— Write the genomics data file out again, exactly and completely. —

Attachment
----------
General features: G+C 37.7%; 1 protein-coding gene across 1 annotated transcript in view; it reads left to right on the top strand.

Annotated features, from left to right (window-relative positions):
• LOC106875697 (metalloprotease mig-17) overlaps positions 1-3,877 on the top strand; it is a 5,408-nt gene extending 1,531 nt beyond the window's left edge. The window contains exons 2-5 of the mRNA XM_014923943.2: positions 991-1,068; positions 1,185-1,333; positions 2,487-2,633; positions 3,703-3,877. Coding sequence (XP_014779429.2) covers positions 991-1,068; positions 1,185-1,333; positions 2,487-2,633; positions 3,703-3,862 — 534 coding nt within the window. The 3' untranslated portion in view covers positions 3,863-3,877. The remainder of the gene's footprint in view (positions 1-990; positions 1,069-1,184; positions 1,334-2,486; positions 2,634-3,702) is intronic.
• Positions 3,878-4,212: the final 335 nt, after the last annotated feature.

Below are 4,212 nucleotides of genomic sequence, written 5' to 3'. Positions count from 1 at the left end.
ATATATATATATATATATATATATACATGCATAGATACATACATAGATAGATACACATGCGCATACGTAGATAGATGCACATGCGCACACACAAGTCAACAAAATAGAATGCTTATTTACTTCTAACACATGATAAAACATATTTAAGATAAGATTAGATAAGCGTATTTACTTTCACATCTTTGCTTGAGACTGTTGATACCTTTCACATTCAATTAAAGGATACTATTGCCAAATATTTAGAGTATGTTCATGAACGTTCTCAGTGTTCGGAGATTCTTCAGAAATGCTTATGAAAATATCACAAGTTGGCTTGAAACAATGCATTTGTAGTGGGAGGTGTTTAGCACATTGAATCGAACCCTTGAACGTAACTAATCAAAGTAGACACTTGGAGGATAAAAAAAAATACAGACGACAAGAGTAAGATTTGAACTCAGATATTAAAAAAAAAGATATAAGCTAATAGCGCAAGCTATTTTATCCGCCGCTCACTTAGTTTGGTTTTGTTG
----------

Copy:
General features: G+C 37.7%; 1 protein-coding gene across 1 annotated transcript in view; it reads left to right on the top strand.

Annotated features, from left to right (window-relative positions):
• LOC106875697 (metalloprotease mig-17) overlaps positions 1-3,877 on the top strand; it is a 5,408-nt gene extending 1,531 nt beyond the window's left edge. The window contains exons 2-5 of the mRNA XM_014923943.2: positions 991-1,068; positions 1,185-1,333; positions 2,487-2,633; positions 3,703-3,877. Coding sequence (XP_014779429.2) covers positions 991-1,068; positions 1,185-1,333; positions 2,487-2,633; positions 3,703-3,862 — 534 coding nt within the window. The 3' untranslated portion in view covers positions 3,863-3,877. The remainder of the gene's footprint in view (positions 1-990; positions 1,069-1,184; positions 1,334-2,486; positions 2,634-3,702) is intronic.
• Positions 3,878-4,212: the final 335 nt, after the last annotated feature.

Below are 4,212 nucleotides of genomic sequence, written 5' to 3'. Positions count from 1 at the left end.
ATATATATATATATATATATATATACATGCATAGATACATACATAGATAGATACACATGCGCATACGTAGATAGATGCACATGCGCACACACAAGTCAACAAAATAGAATGCTTATTTACTTCTAACACATGATAAAACATATTTAAGATAAGATTAGATAAGCGTATTTACTTTCACATCTTTGCTTGAGACTGTTGATACCTTTCACATTCAATTAAAGGATACTATTGCCAAATATTTAGAGTATGTTCATGAACGTTCTCAGTGTTCGGAGATTCTTCAGAAATGCTTATGAAAATATCACAAGTTGGCTTGAAACAATGCATTTGTAGTGGGAGGTGTTTAGCACATTGAATCGAACCCTTGAACGTAACTAATCAAAGTAGACACTTGGAGGATAAAAAAAAATACAGACGACAAGAGTAAGATTTGAACTCAGATATTAAAAAAAAAGATATAAGCTAATAGCGCAAGCTATTTTATCCGCCGCTCACTTAGTTTGGTTTTGTTG